The first days of January usually inspire me to make plans and resolutions for the coming year. But this time, I’m opting out of that ritual for the first time in years. Here’s why…
What pushes you into survival mode? How can you tell when you’re in it? And how could you learn to get out of it?
Adrenaline is a hormone that can give us access to our reserves of energy in emergency situations. Yet, when most of our lives end up feeling like an emergency, those reserves get depleted and the adrenaline becomes addictive.
We’re in a bit of a sleep-crisis in our Western culture. We have ideas and habits that actually prevent us from having a healthy attitude towards sleep. But sleep is a non-negotiable when it comes to our wellbeing.
Many of us have princples that guide our lives, ideals that we’ve translated into practical habits to reflect who we want to be. But sometimes, those principles are too hard to uphold, or conflict with one another, or somehow don’t really seem to mirror that initial ideal. Is it alright not to live according to your own principles for a while?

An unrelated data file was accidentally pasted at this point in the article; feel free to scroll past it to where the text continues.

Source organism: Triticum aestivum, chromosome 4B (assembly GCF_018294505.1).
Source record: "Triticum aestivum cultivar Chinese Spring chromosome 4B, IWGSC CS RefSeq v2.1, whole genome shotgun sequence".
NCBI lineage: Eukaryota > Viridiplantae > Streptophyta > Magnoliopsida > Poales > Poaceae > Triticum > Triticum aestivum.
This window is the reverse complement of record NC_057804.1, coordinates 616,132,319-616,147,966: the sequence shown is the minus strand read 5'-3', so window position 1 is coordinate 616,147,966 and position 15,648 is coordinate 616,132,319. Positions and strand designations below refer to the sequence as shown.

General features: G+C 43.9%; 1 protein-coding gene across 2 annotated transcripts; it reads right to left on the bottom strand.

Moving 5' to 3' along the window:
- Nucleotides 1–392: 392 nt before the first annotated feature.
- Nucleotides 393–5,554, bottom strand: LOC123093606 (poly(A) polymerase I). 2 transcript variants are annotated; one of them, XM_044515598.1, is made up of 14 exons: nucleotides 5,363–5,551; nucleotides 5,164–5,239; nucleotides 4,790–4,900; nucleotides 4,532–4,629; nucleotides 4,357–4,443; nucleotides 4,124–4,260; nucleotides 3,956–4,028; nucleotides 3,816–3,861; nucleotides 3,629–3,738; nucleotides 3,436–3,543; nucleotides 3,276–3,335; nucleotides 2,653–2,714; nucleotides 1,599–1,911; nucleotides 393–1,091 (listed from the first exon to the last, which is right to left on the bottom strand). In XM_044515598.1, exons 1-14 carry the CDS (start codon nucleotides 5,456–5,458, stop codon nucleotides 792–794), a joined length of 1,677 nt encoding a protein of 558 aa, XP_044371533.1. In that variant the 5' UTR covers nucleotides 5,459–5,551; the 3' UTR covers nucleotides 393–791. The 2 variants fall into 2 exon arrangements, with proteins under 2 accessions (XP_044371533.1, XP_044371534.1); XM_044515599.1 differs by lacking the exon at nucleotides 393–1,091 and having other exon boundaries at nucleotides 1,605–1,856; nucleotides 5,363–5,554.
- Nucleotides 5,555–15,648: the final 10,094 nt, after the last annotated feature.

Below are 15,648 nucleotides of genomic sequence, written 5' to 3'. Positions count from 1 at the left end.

When have you worked enough? When have you ‘earned’ the right to take some rest? Are you weak if you just can’t manage to keep up with the day-to-day rhythm? I was forced to look at some of these questions, through my own very personal lens.
We all want to feel a sense of belonging. It’s part of our human nature. And we often try to feel it, by making ourselves fit in. But is that the right way to go about it?
Over time, I’ve come to recognise some of the signs that precede depression. Last week I noticed myself feeling angry, a lot, for seemingly no reason. My therapy session yesterday helped uncover a bit of what was underneath.
We named our business ‘Show Yourself’ knowing only too well how challenging that can really be. Why is it so terrifying to show your true colours? And why is it that, in the end, we really don’t have a choice?
What is the one response that works on an angry friend, a scared child and a grieving family member? It’s empathy. It’s one of the most valuable skills we can acquire and the impact on our personal and professional relationships is amazing. Why not give it a try?